grinding the bevel – the mechanical approach
There are two basic techniques – the first method I’ll describe is the one frequently described in old woodworking literature (you can read about the basic principles of sharpening edge tools in the previous post).
You start by using a mechanical grinder with a circular grind stone to establish a bevel on the tip of the blade – the angle formed between the face and the bevel is usually about 25°.
As shown in this illustration from Planecraft 1)by C W Hampton and E Clifford, of C &J Hampton ltd, first published in 1934. Hampton Ltd were the makers of Record planes. cap irons manufactured by Record have this angle marked on them as a reference.
After you have established the primary bevel you go on to hone on a sharpening stone at a slightly higher angle (usually around 30° ). This creates a secondary bevel and can be done by registering the ground edge on the abrasive and then tipping the blade forward a couple of degrees. As will be explained in a subsequent post, the actual angle is not important so long as it is around 30°, but if you are not confident to hold the blade steady then you can use a honing guide, and this is what I did this until I got used to holding the blade at the correct angle.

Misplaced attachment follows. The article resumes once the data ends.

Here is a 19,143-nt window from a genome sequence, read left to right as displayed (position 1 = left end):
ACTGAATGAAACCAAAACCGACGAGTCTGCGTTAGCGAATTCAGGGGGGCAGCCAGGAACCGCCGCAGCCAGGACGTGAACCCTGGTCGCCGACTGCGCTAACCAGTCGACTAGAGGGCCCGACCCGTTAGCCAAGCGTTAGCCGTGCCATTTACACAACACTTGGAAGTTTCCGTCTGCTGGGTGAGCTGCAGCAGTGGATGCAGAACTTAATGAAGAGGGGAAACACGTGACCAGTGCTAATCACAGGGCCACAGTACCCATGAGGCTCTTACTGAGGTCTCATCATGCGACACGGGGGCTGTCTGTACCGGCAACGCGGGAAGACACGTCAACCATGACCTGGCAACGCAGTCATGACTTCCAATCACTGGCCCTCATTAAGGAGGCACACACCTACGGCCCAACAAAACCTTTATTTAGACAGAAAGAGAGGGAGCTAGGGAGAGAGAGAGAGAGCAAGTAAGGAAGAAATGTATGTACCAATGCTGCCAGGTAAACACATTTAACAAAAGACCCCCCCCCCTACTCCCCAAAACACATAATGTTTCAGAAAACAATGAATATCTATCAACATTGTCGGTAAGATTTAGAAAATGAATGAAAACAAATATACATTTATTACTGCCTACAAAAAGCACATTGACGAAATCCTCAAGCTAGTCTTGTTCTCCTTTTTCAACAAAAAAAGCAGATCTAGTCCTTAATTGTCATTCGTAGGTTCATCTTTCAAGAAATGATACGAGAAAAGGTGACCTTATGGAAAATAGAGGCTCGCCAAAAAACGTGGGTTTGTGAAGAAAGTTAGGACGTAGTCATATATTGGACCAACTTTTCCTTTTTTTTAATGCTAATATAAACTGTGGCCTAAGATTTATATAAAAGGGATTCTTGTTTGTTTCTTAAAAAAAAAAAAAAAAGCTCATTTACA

The blade can be honed in this way several times, and each time you do this the secondary bevel gets wider. Tradesmen would regrind the blade frequently because, as the secondary bevel enlarges, more metal must be removed each time to remove the wear on the edge, and the longer the honing takes.
Of course it is not necessary to use a grinder to establish the primary bevel, you can use sandpaper or sharpening stones of some description, although I imagine the grinder is a lot quicker, particularly if you have an electric one. I am only guessing though, since my few attempts at using my tiny hand-grinder were rather hamfisted and slow, and I was only just getting the knack of holding the iron at the right angle and winding the handle at the same time when one of the gears inside it broke.
The advantage of using the traditional approach is time saving – if you have a powered grinder (or a can call upon an apprentice to do the winding of a hand cranked one) then you are able to reduce the time spent honing by using the grinder to remove a lot of metal quickly.